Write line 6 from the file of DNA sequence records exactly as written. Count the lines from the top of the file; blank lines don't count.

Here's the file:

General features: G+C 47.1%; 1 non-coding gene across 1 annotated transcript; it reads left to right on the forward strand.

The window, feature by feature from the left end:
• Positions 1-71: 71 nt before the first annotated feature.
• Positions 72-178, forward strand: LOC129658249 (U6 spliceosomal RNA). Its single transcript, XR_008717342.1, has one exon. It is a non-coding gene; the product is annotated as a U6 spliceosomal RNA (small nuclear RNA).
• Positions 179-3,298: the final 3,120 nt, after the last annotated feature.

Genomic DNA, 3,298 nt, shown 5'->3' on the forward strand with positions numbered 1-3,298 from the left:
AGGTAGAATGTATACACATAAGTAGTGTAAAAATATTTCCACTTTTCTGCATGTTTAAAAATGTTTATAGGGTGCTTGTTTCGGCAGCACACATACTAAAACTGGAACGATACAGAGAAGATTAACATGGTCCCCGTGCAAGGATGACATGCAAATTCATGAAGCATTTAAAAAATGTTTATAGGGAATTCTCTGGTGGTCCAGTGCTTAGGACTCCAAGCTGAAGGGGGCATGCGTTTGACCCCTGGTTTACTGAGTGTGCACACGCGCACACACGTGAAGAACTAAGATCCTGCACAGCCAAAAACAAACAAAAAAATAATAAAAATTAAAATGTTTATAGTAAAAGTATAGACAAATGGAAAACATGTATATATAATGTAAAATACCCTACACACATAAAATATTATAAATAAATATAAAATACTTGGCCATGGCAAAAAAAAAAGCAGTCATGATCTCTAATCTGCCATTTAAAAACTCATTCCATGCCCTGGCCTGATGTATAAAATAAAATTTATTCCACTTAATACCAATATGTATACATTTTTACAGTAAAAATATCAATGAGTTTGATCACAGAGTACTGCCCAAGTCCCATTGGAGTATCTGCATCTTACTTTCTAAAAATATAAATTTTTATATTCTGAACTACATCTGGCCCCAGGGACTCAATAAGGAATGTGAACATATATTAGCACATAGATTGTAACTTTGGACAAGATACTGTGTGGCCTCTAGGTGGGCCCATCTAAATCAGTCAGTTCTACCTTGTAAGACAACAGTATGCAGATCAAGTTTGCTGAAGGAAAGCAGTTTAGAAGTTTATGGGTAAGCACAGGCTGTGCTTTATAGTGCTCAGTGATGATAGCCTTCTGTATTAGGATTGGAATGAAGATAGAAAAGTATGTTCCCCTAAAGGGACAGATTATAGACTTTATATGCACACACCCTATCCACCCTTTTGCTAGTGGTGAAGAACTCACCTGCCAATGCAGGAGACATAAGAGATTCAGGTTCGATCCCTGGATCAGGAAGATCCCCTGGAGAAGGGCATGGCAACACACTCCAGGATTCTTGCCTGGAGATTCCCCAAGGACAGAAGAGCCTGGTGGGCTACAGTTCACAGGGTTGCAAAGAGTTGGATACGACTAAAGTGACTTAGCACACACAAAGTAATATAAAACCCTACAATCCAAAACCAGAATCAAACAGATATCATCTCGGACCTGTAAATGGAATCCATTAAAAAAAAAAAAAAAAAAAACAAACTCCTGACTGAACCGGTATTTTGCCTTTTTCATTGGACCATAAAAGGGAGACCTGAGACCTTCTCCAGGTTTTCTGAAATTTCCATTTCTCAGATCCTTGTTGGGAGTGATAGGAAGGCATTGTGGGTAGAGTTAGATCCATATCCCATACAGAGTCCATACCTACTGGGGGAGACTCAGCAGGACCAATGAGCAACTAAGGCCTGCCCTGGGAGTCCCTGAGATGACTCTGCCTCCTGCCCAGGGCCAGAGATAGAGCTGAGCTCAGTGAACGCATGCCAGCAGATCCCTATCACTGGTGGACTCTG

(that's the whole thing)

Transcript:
Genomic DNA, 3,298 nt, shown 5'->3' on the forward strand with positions numbered 1-3,298 from the left: